Money was the top issue at the China Tax Increment Financing (TIF) Committee’s July 1 meeting, but guardrails generated the most heated discussion.
The metal guardrails run along the shore at the head of China Lake, on both sides of the new causeway bridge and for a considerable distance east. Several TIF Committee members emphatically do not like them. They’re ugly and unsafe, committee members said.
Included in the plan for Phase I of the causeway project, they were installed by Wright-Pierce Engineering, Town Manager Dennis Heath said.
As Tom Michaud, who chairs the TIF Committee’s construction subcommittee, remembers, in November 2018 the committee asked Wright-Pierce to postpone the guardrails to Phase II. Selectmen decided they were necessary for safety and authorized going ahead with the installation.
Jim Wilkens said they are too hard to get over to be safe. He recently watched parents trying to help children climb over them to get out of the roadway.
Michaud said the guardrails need to be gone before the China Days children’s fishing derby the first weekend in August so derby entrants can fish along the shore. So far he’s been unable to get the project engineer, Mark McCluskey of A. E. Hodsdon, to respond to his complaints.
Heath said he would talk with McCluskey, and committee members considered a recommendation to selectmen. They scheduled a second meeting focused on construction issues on July 2.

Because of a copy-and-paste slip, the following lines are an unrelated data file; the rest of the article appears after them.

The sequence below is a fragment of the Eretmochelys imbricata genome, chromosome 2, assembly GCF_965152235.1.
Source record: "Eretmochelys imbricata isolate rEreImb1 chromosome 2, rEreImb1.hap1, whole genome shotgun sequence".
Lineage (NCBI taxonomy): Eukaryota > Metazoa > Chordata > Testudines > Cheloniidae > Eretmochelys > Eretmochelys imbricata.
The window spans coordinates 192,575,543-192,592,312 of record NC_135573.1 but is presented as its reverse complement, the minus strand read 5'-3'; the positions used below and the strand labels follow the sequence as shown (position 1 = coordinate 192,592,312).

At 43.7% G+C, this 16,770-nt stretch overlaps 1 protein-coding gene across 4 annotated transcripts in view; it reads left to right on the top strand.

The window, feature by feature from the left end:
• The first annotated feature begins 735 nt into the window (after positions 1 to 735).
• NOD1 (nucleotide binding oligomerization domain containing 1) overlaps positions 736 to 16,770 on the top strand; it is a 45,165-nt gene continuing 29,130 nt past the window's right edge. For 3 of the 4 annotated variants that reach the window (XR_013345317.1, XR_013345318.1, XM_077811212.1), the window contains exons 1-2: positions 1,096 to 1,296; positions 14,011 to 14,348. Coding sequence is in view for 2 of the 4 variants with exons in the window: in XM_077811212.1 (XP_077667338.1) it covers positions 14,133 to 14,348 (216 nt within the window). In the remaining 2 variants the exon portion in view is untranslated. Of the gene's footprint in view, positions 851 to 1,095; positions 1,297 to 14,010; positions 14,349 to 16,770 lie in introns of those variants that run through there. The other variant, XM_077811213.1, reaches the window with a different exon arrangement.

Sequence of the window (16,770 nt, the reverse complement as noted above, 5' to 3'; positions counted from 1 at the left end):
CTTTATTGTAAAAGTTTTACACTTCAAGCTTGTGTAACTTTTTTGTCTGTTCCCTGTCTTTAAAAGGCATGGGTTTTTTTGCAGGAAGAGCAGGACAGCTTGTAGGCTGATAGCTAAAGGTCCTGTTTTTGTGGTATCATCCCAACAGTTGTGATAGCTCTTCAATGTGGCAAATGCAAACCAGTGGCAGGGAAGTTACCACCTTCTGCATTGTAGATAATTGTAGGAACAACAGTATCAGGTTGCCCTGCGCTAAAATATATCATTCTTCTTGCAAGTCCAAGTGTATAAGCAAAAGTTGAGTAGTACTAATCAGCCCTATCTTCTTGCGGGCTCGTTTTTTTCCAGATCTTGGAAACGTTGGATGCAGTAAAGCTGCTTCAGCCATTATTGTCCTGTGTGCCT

Assuming Phase II includes changes to the guardrails, Heath said preliminary suggestions include shortening the existing ones or replacing them “with a more decorative pedestrian type instead of a vehicle type.”
Phase I is almost complete, Heath said; the two remaining items are resurfacing the sidewalk, which was damaged when rain fell before the concrete dried, and completing records. The TIF fund has about $139,000 earmarked for Phase II, plus money set aside for engineering. Heath is waiting for cost estimates from McCluskey.
The manager is the TIF Committee’s financial officer. In that capacity, he told committee members the TIF fund has an unaudited balance of close to $435,000, and he expects about another $360,000 in 2019-2020 from Central Maine Power Company tax payments on its power line and South China substation.
Heath told committee members they can recommend rearranging China’s TIF program to cover new economic development activities to meet changing times. Committee members voted to review the program every two years, and more often if needed. The TIF Committee makes program and funding recommendations to the selectboard; specific projects need town voters’ approval. So far projects have appeared on the warrant for the annual town meeting. In November 2018 voters turned down a request to let selectmen approve TIF fund requests between town meetings.
The next TIF Committee meeting is scheduled for Monday evening, July 29.
After the July 1 meeting adjourned, H. David Cotta announced his resignation from the committee, effective immediately.
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